Critical Values > Z Alpha/2 (za/2)

## What is Z Alpha/2?

If you have a question asking you to find z alpha/2, you’re being asked to find an alpha level’s z-score for a two tailed test.

Alpha levels are related to confidence levels: to find **alpha**, just subtract the confidence interval from 100%. for example, the alpha level for a 90% confidence level is 100% – 90% – 10%.

To find **alpha/2**, divide the alpha level by 2. For example, if you have a 10% alpha level then alpha/2 is 5%.

## How to find z α/2

You have three main options:

- Use known values for z alpha/2.
- Use a z-table.
- Use the TI-83/84.

## 1. (Easiest Way) Use known values for z alpha/2.

You don’t actually have to look up z alpha/2 in a z-table every time. For most statistical tests, you’ll probably be using one of four confidence intervals (90%, 95%, 98% and 99%). The z alpha/2 for each confidence level is always the same:

## 2. Use a Z-Table

Step 1: **Find the alpha level.** *If you are given the alpha level in the question (for example, an alpha level of 10%), skip to step 2.* Subtract your confidence level from 100%. For example, if you have a 95 percent confidence level, then 100% – 95% = 5%.

Step 2: Divide the amount you found in Step 1 by 2 to get the alpha level for a two-tailed test:

.50/2 = 2.5 percent.

Step 3: Subtract Step 2 from 50%:

50% – 2.5% = 47.5%

Step 4: Convert Step 3 to a decimal and find that area in the center of the z-table.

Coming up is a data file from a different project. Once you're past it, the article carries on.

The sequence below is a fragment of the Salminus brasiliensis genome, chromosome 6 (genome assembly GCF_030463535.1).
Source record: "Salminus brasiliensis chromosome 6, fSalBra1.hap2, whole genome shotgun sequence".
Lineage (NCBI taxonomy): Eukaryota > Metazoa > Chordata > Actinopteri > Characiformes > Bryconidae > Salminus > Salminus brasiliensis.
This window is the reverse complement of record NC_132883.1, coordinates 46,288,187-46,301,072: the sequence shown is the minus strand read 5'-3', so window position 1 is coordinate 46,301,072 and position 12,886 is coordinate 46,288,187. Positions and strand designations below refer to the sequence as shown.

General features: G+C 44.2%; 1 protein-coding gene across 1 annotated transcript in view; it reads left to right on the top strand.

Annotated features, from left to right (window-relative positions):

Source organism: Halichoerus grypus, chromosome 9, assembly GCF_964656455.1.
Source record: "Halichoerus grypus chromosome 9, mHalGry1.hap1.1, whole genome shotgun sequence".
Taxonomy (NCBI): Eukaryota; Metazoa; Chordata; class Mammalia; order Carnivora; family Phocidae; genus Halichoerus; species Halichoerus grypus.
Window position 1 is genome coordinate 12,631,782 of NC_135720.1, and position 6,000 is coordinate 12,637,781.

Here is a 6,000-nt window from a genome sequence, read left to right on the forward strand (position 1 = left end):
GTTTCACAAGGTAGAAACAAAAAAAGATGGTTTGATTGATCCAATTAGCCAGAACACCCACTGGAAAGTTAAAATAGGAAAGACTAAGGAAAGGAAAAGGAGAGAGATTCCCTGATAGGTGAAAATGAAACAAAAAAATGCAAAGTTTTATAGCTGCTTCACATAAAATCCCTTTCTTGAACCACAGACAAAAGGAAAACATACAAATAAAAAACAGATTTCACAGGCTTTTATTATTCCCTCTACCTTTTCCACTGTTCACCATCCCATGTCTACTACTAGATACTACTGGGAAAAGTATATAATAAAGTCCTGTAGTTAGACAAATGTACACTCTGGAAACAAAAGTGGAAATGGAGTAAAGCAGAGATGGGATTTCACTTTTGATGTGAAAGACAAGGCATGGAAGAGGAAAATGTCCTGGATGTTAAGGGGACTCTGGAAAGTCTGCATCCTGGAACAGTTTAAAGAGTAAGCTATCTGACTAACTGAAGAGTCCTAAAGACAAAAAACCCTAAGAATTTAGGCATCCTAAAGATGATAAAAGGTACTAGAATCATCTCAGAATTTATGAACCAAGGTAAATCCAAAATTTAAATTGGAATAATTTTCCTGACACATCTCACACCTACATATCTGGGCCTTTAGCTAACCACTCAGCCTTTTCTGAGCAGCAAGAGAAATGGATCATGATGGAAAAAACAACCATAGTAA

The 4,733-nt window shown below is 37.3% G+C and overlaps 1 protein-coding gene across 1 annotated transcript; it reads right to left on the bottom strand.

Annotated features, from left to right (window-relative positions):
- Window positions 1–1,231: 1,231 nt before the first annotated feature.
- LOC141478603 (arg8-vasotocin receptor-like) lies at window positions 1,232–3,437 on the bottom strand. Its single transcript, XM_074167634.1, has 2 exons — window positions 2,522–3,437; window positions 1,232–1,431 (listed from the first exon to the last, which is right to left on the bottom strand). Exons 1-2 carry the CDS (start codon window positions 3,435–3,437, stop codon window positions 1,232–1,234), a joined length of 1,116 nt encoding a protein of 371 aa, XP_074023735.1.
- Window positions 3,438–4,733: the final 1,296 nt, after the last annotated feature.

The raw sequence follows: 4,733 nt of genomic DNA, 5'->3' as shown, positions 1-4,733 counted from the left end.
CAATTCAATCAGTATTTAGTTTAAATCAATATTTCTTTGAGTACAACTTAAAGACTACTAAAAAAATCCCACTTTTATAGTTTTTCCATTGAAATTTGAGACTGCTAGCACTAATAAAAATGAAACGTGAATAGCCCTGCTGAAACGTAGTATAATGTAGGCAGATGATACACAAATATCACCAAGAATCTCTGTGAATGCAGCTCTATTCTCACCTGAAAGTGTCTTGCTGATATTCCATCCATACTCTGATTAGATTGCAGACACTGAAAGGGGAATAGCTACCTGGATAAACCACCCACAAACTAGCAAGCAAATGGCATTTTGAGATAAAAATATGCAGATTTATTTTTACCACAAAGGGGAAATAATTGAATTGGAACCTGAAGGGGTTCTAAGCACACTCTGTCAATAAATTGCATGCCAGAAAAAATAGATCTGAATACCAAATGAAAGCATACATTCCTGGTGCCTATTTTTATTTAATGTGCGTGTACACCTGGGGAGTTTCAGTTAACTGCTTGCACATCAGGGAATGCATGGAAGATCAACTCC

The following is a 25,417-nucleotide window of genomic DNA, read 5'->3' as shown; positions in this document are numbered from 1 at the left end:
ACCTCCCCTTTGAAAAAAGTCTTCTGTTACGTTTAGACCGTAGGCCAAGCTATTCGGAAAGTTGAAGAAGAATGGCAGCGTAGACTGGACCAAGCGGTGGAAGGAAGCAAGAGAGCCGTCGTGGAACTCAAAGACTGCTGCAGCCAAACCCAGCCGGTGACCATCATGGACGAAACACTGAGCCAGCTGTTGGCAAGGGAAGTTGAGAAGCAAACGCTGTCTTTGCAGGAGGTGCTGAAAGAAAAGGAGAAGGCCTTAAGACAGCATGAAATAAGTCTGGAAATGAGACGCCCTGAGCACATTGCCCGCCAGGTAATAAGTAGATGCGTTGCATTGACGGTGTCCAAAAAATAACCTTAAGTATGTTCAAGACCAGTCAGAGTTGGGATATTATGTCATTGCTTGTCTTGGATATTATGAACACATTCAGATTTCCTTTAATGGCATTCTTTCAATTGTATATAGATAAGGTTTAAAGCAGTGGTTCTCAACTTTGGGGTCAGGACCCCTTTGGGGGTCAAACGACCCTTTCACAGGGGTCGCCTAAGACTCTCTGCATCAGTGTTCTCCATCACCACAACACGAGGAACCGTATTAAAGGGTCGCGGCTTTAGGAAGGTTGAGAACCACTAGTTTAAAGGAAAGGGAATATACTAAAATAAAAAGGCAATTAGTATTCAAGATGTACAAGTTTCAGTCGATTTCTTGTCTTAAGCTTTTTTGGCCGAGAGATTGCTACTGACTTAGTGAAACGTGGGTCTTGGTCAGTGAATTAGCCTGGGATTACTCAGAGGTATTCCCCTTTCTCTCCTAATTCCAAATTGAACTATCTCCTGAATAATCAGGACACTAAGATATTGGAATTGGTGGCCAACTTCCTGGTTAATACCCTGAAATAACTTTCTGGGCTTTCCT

The closest z-score to 47.5 percent (.475) is at z=1.96.

**Note**: This step depends on using the right-hand z-table on this site. There *are* **several different possible z-table layouts**, so you may get a different answer if you use a different z-table. I would suggest using the same z-table when learning how to look up areas/z-scores until you get the hang of it…then you should be able to use any z-table you come across.

### TI-83 / TI-84

Step 1: Press “2nd” and then press “VARS”.

Step 2: Select “invNorm” and then press “ENTER.”

Step 3: Type in the percentage for alpha/2 from the above table. For example, type in 0.005 for a 99% confidence level.

Step 4: Type a closing parentheses “)” and then press ENTER.

The result will be the z-score for the left tail (in this example, -2.576). As the normal distribution curve is symmetrical, the cutoff for the right tail is the opposite: 2.576.

If you prefer an online interactive environment to learn R and statistics, this free R Tutorial by Datacamp is a great way to get started. If you're are somewhat comfortable with R and are interested in going deeper into Statistics, try this Statistics with R track.

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In the one to solve it for the calculator how are you getting .005 for 99%?

It should be .05. Now fixed. Thanks!

On the calculator I think it should be .005 for 99% and .05 for 90% because you’re entering decimal value not percentage.

.005=99% = .5%=99%

.05=90% = 5%=90%

The confusion may have come with the table being in percentages and the explanation being in decimal.

You’re right. I missed a zero when I wrote 0.05. Thanks for spotting that :)

If the confidence interval was given 96% then how we find the infinity?

Hareem,

Can you clarify what you mean by “find the infinity?”

Thanks.

How can I get the alpha of 0.5 prbability and df of 3?

What table or distribution are you using?